ADDICTION: Crack cocaine, then meth
Status: clean 6 weeks
Heather’s addiction started with physical pain. In December, 2016, she was experiencing severe joint problems. A friend said he would help. When he came back, he said “no pills. But this should help.” This was crack cocaine. Heather says, “If you’re hurting really bad, crack helps. It is the most intense high you’ll ever experience but 5 minutes later it’s gone and you crave it again. You want more and more and more and it’s never enough.” By the end of January, 2017, she would spend $100 to $200 per day on crack.
After a trip to Vegas in February 2017, her marriage was on the rocks. She stayed in the house for a month to avoid the temptation to do crack. Then she gave up. She went out and got high, and met Mark, her current companion. They did meth together. At the end of May, 2017, she started drinking. She was out drinking with the guy who introduced her to meth – and blacked out. The guy traded her to his dealer, for his personal use. When she came to herself she had no idea what had happened – until a friend of hers on Facebook forwarded a video of what she’d done.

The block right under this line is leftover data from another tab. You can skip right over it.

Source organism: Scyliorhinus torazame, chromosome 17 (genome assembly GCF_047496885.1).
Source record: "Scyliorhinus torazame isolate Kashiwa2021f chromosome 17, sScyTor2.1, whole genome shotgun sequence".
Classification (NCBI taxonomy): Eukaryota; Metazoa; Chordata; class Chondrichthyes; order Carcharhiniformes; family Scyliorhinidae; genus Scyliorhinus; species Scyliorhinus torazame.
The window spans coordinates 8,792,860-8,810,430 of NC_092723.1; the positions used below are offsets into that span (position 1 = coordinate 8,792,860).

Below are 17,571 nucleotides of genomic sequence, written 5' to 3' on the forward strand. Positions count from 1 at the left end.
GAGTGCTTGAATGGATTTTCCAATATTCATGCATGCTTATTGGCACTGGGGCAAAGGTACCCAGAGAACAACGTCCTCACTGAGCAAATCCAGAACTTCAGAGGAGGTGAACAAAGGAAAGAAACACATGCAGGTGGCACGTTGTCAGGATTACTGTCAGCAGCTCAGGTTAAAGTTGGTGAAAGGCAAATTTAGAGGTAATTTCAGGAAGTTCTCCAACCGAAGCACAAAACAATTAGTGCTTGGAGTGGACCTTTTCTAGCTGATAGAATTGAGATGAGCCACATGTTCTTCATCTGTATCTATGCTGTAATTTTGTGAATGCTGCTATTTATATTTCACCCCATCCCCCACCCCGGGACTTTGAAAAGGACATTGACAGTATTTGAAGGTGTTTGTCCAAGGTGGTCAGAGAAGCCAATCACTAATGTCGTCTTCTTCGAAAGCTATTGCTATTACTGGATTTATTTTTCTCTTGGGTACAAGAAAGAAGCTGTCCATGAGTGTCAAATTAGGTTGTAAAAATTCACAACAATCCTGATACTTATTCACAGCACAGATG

She asked her husband for help to get her to a doctor. He agreed first, then refused. Heather says, “so the depression got worse and worse. And the using got worse. And the chasing [the dragon – the illusion that the initial high can be recaptured] got worse.”
Finally, she moved in with Mark. They continued to use drugs. Moving from North Carolina to Middletown, OH, they tried living with her father, but Mark got arrested. He served 19 days in “the dungeon,” Middletown’s underground jail, where they are in lockdown 23 hours a day.
Heather has been robbed repeatedly and has had two cars stolen. Even the dog was taken.
Mark got clean while in jail. Heather was also arrested and put into a diversion program and a mental health program. They have now been clean for 6 weeks and are determined to stay that way. Heather’s comment on addiction: “It doesn’t have a face. I am well-spoken and well-written. I look OK. But my brother has scabs all over his face, never gets a haircut. We’re both addicts. Addiction can be anyone, anywhere.”
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